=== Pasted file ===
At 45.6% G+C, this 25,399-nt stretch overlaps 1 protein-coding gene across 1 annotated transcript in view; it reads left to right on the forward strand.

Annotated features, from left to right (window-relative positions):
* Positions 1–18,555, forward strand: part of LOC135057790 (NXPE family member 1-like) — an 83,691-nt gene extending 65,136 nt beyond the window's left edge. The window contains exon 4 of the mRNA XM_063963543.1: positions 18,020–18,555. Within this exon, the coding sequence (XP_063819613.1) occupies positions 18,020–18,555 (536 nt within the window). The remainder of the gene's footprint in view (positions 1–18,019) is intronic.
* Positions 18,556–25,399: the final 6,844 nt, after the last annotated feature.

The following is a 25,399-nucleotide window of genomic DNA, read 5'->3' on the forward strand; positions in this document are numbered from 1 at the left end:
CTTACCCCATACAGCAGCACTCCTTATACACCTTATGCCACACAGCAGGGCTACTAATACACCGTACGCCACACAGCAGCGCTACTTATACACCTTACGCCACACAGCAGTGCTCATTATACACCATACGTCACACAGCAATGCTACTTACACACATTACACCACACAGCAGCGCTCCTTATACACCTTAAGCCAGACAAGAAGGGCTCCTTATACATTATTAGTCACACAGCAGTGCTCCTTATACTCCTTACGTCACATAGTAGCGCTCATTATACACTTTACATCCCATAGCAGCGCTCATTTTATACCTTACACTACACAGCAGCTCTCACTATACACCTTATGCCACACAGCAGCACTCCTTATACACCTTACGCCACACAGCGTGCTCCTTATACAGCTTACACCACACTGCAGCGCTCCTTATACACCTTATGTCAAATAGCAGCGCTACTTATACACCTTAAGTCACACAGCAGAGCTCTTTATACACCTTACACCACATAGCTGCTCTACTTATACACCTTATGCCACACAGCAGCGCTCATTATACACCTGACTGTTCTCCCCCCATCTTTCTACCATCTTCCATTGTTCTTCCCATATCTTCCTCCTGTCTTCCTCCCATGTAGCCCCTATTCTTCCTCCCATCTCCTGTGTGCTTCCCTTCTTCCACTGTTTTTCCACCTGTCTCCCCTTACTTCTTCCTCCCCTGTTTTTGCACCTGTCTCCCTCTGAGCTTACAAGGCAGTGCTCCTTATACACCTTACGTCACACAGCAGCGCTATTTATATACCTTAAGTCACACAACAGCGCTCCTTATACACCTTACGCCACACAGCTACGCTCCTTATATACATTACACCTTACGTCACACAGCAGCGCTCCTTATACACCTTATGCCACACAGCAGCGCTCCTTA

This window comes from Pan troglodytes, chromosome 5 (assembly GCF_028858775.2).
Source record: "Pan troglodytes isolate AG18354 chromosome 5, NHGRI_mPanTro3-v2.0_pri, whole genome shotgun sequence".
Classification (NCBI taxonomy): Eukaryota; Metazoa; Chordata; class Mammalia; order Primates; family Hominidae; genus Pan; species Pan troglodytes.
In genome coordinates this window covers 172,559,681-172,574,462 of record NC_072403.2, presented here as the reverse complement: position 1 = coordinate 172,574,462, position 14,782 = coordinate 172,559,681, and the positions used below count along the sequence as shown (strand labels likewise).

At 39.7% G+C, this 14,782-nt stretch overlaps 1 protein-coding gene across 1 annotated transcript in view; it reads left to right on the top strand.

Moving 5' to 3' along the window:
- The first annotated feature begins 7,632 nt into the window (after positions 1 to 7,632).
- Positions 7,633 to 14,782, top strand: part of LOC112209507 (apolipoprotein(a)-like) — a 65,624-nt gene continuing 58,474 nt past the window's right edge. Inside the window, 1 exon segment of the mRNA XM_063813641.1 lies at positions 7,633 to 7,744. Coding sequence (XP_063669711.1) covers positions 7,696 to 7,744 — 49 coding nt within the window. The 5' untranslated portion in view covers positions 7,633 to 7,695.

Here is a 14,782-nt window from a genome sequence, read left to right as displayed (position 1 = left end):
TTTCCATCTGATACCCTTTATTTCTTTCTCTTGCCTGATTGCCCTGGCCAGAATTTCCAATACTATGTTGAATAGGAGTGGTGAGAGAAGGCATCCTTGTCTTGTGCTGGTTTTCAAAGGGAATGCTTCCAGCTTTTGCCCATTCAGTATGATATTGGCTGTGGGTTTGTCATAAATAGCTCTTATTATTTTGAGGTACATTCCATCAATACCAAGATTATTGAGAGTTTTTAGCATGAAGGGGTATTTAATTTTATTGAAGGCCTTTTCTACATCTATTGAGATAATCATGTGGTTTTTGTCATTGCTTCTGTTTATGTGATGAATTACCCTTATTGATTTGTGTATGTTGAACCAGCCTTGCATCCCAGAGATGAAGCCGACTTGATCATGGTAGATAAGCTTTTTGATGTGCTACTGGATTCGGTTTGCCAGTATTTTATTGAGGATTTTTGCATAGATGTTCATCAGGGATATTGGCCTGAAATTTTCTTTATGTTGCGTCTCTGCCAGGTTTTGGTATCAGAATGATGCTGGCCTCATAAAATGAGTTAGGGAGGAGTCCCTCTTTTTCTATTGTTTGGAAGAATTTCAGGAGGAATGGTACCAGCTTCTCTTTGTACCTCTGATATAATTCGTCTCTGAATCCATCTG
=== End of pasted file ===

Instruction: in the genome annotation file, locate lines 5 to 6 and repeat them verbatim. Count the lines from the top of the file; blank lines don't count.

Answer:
The following is a 25,399-nucleotide window of genomic DNA, read 5'->3' on the forward strand; positions in this document are numbered from 1 at the left end:
CTTACCCCATACAGCAGCACTCCTTATACACCTTATGCCACACAGCAGGGCTACTAATACACCGTACGCCACACAGCAGCGCTACTTATACACCTTACGCCACACAGCAGTGCTCATTATACACCATACGTCACACAGCAATGCTACTTACACACATTACACCACACAGCAGCGCTCCTTATACACCTTAAGCCAGACAAGAAGGGCTCCTTATACATTATTAGTCACACAGCAGTGCTCCTTATACTCCTTACGTCACATAGTAGCGCTCATTATACACTTTACATCCCATAGCAGCGCTCATTTTATACCTTACACTACACAGCAGCTCTCACTATACACCTTATGCCACACAGCAGCACTCCTTATACACCTTACGCCACACAGCGTGCTCCTTATACAGCTTACACCACACTGCAGCGCTCCTTATACACCTTATGTCAAATAGCAGCGCTACTTATACACCTTAAGTCACACAGCAGAGCTCTTTATACACCTTACACCACATAGCTGCTCTACTTATACACCTTATGCCACACAGCAGCGCTCATTATACACCTGACTGTTCTCCCCCCATCTTTCTACCATCTTCCATTGTTCTTCCCATATCTTCCTCCTGTCTTCCTCCCATGTAGCCCCTATTCTTCCTCCCATCTCCTGTGTGCTTCCCTTCTTCCACTGTTTTTCCACCTGTCTCCCCTTACTTCTTCCTCCCCTGTTTTTGCACCTGTCTCCCTCTGAGCTTACAAGGCAGTGCTCCTTATACACCTTACGTCACACAGCAGCGCTATTTATATACCTTAAGTCACACAACAGCGCTCCTTATACACCTTACGCCACACAGCTACGCTCCTTATATACATTACACCTTACGTCACACAGCAGCGCTCCTTATACACCTTATGCCACACAGCAGCGCTCCTTA